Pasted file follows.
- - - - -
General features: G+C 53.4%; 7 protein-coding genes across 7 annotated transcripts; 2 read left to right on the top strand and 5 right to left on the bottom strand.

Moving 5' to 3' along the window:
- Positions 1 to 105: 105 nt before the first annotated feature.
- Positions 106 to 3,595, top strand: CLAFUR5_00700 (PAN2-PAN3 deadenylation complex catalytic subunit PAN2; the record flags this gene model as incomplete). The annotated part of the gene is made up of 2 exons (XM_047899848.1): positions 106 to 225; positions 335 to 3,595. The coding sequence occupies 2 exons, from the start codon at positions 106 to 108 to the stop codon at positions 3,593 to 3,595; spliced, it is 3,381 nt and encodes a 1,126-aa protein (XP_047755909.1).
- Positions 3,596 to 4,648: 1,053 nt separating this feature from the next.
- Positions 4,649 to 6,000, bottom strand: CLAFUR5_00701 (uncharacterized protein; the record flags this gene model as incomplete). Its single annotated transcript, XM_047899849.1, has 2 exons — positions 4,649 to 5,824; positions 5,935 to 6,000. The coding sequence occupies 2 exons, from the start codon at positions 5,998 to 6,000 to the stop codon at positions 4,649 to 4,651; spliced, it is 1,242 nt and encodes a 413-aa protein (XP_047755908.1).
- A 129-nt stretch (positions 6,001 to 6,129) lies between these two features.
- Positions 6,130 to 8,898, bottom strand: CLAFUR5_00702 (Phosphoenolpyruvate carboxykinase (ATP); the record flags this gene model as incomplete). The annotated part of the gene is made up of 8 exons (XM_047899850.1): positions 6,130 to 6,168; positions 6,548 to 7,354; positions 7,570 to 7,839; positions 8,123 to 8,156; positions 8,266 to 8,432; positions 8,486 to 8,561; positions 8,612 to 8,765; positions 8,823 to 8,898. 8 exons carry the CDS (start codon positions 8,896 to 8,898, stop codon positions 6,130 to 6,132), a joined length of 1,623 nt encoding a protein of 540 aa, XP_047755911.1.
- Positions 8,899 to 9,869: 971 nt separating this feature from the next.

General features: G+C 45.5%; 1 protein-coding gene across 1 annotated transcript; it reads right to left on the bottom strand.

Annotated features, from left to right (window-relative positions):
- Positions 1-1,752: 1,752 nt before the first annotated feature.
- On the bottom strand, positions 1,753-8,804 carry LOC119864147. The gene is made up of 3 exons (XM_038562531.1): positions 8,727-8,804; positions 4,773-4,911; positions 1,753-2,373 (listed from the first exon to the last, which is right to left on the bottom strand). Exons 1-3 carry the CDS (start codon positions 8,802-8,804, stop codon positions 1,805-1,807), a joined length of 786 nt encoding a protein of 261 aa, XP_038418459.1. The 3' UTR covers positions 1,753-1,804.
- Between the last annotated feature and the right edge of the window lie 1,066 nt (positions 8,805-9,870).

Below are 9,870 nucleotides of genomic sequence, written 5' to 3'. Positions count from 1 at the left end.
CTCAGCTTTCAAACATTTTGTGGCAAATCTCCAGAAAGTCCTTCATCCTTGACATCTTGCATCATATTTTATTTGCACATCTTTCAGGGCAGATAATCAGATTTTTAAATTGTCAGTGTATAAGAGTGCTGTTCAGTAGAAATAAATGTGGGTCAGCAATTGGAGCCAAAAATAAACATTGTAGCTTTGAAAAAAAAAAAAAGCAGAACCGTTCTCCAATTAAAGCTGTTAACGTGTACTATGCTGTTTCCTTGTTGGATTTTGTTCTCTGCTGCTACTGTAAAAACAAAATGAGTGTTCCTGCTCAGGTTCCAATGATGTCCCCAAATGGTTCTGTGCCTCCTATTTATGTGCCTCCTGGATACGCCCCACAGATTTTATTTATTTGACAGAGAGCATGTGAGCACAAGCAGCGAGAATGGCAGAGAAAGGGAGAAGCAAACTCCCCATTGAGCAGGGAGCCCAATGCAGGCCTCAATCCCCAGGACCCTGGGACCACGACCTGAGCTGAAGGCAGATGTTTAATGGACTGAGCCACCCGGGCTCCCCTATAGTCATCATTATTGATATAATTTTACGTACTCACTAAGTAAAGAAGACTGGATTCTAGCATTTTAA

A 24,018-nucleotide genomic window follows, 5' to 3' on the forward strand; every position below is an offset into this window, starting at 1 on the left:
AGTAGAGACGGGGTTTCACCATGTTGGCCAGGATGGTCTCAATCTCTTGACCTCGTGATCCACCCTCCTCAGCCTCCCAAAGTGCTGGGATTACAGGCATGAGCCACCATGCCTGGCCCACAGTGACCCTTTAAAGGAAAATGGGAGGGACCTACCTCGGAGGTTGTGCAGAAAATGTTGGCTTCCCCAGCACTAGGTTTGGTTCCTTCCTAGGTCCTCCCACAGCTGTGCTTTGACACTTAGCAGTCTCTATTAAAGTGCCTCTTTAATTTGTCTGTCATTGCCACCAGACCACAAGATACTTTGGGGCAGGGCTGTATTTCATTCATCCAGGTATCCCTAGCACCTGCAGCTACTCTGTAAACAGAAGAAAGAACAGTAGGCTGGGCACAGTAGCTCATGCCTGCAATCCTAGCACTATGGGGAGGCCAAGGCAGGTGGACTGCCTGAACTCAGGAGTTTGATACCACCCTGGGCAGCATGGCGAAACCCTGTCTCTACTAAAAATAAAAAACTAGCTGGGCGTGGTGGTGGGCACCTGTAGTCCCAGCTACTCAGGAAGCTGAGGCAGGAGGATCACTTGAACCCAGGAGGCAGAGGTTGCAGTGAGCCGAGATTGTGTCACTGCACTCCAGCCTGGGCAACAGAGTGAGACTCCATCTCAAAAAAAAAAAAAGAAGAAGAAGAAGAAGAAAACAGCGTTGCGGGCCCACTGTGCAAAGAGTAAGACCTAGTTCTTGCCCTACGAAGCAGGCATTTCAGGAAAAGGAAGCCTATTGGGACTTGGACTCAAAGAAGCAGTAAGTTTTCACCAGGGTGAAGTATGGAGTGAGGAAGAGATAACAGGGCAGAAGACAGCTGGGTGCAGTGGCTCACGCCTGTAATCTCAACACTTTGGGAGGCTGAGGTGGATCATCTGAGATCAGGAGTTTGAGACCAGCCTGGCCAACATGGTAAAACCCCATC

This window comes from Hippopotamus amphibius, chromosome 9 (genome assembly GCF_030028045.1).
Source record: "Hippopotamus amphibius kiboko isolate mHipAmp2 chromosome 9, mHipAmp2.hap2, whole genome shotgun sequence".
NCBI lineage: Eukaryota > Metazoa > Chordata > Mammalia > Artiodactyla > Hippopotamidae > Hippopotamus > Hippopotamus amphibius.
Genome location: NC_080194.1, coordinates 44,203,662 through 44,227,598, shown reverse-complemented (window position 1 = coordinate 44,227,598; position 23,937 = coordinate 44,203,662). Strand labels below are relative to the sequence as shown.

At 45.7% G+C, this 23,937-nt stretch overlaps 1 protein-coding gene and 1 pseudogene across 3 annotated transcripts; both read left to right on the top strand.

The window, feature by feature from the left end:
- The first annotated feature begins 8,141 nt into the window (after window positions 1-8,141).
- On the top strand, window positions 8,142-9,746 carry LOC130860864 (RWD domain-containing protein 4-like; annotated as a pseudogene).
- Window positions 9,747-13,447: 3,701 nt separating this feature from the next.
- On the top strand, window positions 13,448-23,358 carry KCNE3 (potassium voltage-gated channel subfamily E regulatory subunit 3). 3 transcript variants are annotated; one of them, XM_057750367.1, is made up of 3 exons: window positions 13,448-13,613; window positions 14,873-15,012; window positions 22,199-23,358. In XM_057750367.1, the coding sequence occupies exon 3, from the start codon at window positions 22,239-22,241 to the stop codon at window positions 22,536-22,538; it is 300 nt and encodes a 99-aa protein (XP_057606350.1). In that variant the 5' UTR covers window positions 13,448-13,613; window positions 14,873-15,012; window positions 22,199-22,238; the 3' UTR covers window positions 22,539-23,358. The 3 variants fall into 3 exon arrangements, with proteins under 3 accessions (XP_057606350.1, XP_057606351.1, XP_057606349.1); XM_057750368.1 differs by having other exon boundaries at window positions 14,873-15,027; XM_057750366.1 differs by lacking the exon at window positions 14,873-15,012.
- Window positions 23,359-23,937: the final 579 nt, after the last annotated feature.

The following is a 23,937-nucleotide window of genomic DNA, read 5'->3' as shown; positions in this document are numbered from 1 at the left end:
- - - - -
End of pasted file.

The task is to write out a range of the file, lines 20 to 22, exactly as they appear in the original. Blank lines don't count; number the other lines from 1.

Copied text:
Source record: "Hippopotamus amphibius kiboko isolate mHipAmp2 chromosome 9, mHipAmp2.hap2, whole genome shotgun sequence".
NCBI lineage: Eukaryota > Metazoa > Chordata > Mammalia > Artiodactyla > Hippopotamidae > Hippopotamus > Hippopotamus amphibius.
Genome location: NC_080194.1, coordinates 44,203,662 through 44,227,598, shown reverse-complemented (window position 1 = coordinate 44,227,598; position 23,937 = coordinate 44,203,662). Strand labels below are relative to the sequence as shown.